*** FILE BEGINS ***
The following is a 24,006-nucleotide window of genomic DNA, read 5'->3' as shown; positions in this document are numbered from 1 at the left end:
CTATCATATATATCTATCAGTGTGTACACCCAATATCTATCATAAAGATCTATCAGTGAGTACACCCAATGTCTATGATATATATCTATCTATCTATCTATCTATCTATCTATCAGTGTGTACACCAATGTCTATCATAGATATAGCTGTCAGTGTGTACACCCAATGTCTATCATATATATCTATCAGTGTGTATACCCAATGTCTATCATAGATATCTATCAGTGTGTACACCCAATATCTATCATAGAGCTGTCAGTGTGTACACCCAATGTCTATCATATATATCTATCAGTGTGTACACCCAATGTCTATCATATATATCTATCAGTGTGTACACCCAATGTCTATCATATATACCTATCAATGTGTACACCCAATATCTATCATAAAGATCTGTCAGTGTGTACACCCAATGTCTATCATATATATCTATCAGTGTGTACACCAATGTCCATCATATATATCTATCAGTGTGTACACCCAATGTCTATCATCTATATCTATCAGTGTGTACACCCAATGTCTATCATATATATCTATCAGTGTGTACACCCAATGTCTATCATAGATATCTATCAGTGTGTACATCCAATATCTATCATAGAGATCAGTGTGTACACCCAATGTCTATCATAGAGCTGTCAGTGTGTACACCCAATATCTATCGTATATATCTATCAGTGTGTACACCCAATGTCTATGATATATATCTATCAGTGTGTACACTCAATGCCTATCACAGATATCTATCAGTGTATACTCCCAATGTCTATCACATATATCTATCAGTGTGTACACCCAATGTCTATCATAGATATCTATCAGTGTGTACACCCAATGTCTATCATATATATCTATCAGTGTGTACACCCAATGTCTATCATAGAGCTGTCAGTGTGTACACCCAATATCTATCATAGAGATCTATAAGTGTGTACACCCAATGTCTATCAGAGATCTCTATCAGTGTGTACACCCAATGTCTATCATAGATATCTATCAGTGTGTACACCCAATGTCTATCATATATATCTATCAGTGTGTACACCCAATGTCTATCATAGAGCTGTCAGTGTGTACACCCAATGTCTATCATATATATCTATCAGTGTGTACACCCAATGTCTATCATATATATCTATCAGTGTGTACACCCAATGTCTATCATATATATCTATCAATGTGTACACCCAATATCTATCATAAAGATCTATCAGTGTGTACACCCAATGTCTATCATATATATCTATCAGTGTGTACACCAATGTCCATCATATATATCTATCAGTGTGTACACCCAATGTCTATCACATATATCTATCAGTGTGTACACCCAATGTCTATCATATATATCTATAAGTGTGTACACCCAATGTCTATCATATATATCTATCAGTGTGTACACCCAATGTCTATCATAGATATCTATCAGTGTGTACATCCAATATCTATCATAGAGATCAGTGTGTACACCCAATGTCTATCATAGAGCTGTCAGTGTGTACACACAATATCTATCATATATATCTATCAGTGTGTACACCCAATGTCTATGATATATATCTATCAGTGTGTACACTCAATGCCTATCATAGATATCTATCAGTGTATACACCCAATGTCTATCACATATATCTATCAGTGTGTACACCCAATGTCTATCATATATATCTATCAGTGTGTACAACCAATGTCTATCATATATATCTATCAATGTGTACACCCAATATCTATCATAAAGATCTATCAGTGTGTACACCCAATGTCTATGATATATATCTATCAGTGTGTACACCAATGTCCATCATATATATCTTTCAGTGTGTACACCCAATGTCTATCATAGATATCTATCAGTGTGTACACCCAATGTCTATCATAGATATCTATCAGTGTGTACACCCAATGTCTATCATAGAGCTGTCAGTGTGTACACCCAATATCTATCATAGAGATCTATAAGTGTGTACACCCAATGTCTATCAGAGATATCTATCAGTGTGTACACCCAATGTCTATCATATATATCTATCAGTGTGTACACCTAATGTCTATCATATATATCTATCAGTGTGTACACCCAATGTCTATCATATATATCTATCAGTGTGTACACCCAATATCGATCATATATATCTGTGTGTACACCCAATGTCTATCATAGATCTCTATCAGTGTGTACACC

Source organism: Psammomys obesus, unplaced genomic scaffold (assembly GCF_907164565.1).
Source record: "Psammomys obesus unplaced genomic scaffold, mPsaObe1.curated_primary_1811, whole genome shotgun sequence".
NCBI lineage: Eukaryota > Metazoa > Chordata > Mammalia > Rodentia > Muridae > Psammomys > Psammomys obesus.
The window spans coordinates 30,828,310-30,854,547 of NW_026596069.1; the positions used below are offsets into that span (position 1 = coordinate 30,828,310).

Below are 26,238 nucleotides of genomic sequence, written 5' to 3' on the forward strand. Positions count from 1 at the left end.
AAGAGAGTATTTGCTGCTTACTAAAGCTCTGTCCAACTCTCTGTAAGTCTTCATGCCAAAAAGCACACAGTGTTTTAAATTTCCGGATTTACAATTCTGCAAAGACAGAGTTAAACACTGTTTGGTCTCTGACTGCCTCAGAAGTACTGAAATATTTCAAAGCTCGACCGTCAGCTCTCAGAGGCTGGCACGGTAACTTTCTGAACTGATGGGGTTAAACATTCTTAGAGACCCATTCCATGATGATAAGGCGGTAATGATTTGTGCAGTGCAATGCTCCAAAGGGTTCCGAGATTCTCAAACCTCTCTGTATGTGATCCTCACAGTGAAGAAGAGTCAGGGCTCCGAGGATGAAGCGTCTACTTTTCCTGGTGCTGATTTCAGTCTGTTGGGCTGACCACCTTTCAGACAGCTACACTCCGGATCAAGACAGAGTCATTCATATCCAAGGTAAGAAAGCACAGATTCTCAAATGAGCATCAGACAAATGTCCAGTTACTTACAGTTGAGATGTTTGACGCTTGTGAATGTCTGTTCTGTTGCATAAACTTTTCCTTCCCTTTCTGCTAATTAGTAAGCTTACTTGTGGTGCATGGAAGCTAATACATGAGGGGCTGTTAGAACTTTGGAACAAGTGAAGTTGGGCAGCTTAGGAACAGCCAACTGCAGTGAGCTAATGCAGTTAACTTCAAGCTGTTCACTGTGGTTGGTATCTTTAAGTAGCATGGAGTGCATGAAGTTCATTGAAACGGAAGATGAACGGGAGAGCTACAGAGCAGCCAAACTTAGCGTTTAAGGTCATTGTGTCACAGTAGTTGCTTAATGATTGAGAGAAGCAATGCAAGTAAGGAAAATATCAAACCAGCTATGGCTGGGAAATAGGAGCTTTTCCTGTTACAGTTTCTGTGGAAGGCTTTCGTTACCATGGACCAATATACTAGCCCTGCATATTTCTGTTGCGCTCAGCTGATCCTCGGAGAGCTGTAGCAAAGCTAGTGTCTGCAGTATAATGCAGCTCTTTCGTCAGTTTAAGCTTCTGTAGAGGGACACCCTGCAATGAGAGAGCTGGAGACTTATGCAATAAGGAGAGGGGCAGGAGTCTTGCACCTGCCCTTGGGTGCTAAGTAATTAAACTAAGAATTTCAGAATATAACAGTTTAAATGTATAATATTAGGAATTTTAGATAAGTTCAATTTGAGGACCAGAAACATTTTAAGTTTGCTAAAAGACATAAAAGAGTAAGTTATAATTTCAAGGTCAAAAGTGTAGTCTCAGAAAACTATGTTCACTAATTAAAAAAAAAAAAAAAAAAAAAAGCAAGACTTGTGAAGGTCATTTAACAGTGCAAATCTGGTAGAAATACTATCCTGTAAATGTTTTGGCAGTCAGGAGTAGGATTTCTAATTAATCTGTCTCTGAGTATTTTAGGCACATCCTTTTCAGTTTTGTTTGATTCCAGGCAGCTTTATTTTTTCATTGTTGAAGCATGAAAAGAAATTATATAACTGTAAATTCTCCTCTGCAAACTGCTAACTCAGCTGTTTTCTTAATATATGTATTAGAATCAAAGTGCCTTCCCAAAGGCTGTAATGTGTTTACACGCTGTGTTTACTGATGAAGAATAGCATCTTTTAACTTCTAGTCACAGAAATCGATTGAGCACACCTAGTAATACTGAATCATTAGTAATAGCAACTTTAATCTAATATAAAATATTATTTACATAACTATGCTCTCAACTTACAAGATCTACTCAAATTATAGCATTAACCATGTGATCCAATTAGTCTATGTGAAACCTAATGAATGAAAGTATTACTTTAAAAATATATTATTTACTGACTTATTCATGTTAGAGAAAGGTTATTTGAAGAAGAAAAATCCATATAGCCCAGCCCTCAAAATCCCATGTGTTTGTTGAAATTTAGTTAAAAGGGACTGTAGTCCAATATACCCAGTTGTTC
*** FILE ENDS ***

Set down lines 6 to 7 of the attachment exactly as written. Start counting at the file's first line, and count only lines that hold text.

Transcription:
The window spans coordinates 30,828,310-30,854,547 of NW_026596069.1; the positions used below are offsets into that span (position 1 = coordinate 30,828,310).

Below are 26,238 nucleotides of genomic sequence, written 5' to 3' on the forward strand. Positions count from 1 at the left end.